Monday, June 28, 2004

Now all we need is some cornbread to go with it

Remember the "sixteen words" fiasco from that State of the Union address in 2003? About British intelligence having learned about Iraq trying to get uranium from west Africa? Of course, Joe Wilson sought and got his fifteen minutes of fame for having visited Niger at the behest of the CIA to investigate the matter. Wilson sipped tea with local officials and asked them if they had been approached about such a deal. No, they had not. Okay, matter closed.

The Bush administration sticks by their story, but so what? We all know Bush lies, right? And the CIA disagreed with the Niger intelligence, and why would we not believe the CIA over British intelligence?

Of course, CIA human intelligence resources in Africa were pretty much gutted during the Clinton years. The United Kingdom did no such foolish thing, so maybe believing them was not so unreasonable. But, the loony left chooses to find the CIA credible in this one case.

So, it turned out some Italian document connecting Iraq with a uranim smuggling plot was forged. The Left howled and shouted, how Bush had tried to put one over on the public. In fact, this controversy became the basis of the supposed "sexed up" intelligence allegation of the anti-war movement.

And this quickly evolved into the very foundation of that anti-war, anti-America movement. Faked intelligence, hyped and oversold to a naïve American public. "He betrayed this country. He played on our fears!" Blah blah...

I did some checking on Niger myself. I few Google clicks turned up the interesting fact that Niger has four main exports: beef, black-eyed peas, onions and... yes, uranium.

So, that Iraqi official― who apparently was fairly high-level― was buying cattle? Onions? What, Saddam just had to have hoppin' John that day?

Well, it turns out there was a uranium plot after all. The Financial Times, of London, reports:
But European intelligence officials have for the first time confirmed that information provided by human intelligence sources during an operation mounted in Europe and Africa produced sufficient evidence for them to believe that Niger was the centre of a clandestine international trade in uranium.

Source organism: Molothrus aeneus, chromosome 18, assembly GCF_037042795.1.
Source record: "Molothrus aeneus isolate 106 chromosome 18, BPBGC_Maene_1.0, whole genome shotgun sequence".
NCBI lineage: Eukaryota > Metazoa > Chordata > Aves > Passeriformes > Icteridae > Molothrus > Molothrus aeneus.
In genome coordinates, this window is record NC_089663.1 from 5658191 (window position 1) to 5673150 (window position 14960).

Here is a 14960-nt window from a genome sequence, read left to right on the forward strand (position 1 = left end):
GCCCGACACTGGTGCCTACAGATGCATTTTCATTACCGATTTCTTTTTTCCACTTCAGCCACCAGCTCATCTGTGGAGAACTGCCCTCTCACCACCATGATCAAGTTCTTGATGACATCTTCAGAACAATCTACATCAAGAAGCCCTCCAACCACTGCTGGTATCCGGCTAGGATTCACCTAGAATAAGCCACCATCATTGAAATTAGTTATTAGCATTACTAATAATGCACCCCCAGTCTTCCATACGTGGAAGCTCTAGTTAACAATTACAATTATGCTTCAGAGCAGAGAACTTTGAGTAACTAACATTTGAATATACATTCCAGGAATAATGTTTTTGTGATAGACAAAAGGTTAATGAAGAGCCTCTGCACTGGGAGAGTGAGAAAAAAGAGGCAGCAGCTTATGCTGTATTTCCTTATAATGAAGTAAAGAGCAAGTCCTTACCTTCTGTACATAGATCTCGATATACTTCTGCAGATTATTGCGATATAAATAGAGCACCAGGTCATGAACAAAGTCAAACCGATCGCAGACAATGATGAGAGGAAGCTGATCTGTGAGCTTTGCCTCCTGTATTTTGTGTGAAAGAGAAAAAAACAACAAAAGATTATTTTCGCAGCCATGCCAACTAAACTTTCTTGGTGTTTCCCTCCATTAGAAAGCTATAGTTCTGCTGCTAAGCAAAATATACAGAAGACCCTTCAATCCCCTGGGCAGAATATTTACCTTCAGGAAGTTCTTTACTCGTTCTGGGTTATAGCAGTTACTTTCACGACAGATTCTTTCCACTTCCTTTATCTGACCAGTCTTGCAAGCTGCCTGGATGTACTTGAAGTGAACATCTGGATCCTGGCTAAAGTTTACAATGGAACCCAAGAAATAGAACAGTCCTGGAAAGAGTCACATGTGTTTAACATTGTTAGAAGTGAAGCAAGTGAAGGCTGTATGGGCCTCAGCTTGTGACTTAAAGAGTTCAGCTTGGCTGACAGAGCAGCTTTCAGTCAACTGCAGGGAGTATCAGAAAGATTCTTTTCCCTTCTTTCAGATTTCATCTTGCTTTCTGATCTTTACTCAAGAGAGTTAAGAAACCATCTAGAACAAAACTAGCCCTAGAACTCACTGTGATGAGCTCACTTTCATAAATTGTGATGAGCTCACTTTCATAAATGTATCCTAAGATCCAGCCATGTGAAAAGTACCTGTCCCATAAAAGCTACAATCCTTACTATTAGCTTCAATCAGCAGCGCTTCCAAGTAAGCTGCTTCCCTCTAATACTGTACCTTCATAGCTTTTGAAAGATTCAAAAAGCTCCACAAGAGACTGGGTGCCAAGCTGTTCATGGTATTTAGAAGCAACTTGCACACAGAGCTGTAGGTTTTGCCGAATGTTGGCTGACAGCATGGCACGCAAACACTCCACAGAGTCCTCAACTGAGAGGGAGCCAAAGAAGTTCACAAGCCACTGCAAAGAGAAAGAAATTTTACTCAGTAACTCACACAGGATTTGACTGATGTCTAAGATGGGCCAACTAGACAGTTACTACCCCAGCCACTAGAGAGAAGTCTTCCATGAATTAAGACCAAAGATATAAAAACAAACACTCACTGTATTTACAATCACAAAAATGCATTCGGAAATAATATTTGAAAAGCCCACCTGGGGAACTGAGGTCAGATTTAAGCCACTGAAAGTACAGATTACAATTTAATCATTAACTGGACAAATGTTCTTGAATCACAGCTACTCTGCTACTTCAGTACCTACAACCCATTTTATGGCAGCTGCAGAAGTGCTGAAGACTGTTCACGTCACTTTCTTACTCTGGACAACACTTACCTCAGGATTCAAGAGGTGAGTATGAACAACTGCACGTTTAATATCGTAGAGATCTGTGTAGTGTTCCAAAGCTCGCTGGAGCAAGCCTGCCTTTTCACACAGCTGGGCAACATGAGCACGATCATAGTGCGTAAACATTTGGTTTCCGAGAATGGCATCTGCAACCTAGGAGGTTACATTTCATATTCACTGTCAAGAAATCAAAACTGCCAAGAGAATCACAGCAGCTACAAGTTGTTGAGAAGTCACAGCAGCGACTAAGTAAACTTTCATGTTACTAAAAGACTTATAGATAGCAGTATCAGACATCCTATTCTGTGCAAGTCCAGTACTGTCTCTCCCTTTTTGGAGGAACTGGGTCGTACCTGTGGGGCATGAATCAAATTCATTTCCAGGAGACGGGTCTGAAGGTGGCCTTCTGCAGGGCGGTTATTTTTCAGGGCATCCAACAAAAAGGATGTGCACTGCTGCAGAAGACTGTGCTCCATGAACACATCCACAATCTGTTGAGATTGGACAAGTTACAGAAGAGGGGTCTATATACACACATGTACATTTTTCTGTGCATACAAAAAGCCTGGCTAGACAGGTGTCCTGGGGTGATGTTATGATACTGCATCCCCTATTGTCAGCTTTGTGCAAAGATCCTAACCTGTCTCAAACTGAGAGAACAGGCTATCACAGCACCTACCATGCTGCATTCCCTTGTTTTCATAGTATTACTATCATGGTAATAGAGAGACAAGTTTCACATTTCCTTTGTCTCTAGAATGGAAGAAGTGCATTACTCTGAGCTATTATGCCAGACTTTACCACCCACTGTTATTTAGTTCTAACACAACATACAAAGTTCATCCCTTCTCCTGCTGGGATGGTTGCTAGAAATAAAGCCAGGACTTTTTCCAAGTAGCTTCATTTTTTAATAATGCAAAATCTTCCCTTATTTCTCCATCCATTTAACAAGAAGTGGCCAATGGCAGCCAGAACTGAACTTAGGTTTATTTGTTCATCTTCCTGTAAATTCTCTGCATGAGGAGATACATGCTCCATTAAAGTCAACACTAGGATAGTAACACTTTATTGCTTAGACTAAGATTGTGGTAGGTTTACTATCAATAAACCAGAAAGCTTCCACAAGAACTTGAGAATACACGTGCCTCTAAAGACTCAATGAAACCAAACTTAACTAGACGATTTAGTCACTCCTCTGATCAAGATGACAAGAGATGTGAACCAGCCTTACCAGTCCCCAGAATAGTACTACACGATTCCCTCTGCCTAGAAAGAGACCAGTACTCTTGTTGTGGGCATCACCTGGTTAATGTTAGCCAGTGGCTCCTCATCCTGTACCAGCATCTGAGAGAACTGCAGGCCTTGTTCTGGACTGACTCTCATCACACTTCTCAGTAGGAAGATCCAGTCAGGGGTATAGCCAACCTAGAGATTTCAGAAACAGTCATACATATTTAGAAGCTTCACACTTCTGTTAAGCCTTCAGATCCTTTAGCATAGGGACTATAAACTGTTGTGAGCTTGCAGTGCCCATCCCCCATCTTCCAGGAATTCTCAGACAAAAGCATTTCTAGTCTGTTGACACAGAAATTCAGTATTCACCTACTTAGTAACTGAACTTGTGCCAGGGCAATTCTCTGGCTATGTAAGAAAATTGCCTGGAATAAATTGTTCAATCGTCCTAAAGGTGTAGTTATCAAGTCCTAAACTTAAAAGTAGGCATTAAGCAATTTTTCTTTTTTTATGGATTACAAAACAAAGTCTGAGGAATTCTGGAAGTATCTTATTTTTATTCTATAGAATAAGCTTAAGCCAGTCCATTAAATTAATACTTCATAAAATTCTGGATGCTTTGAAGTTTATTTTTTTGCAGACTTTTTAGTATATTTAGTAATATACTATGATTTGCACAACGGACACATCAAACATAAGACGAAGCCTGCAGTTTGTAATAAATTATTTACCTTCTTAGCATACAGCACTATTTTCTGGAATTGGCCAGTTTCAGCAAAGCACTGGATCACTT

Oh, and it turns out there were other countries involved: Iran, North Korea, Libya and China. Check the financial connections between North Korea and International ANSWER, which organized all those anti-war marches the beautiful people found so irresistably fashionable.

I'm sure all those patriotic left-wingers will do an immediate about-face and not only apologize, but lead the charge to fight terrorism.

Right.

1 Comments:

Anonymous Anonymous said...

Mines
Niger produces almost 3,000 tons of uranium per year, which it sells mainly to France and Japan. It has two northern mines within a few kilometers of each other. They are both operated by the French company Cogema - one in a joint venture with a local company and other with a state-owned concern. The raw uranium is exported to France for processing via Cotonou, Benin's capital. Niger's French-run mines come under the control of the French atomic energy commission.

From Joe Wilson
Given the structure of the consortiums that operated the mines, it would be exceedingly difficult for Niger to transfer uranium to Iraq. Niger's uranium business consists of two mines, Somair and Cominak, which are run by French, Spanish, Japanese, German and Nigerian interests. If the government wanted to remove uranium from a mine, it would have to notify the consortium, which in turn is strictly monitored by the International Atomic Energy Agency. Moreover, because the two mines are closely regulated, quasi-governmental entities, selling uranium would require the approval of the minister of mines, the prime minister and probably the president. In short, there's simply too much oversight over too small an industry for a sale to have transpired.
I guess the damn French were selling uranium to Iraq.

1:34 PM  

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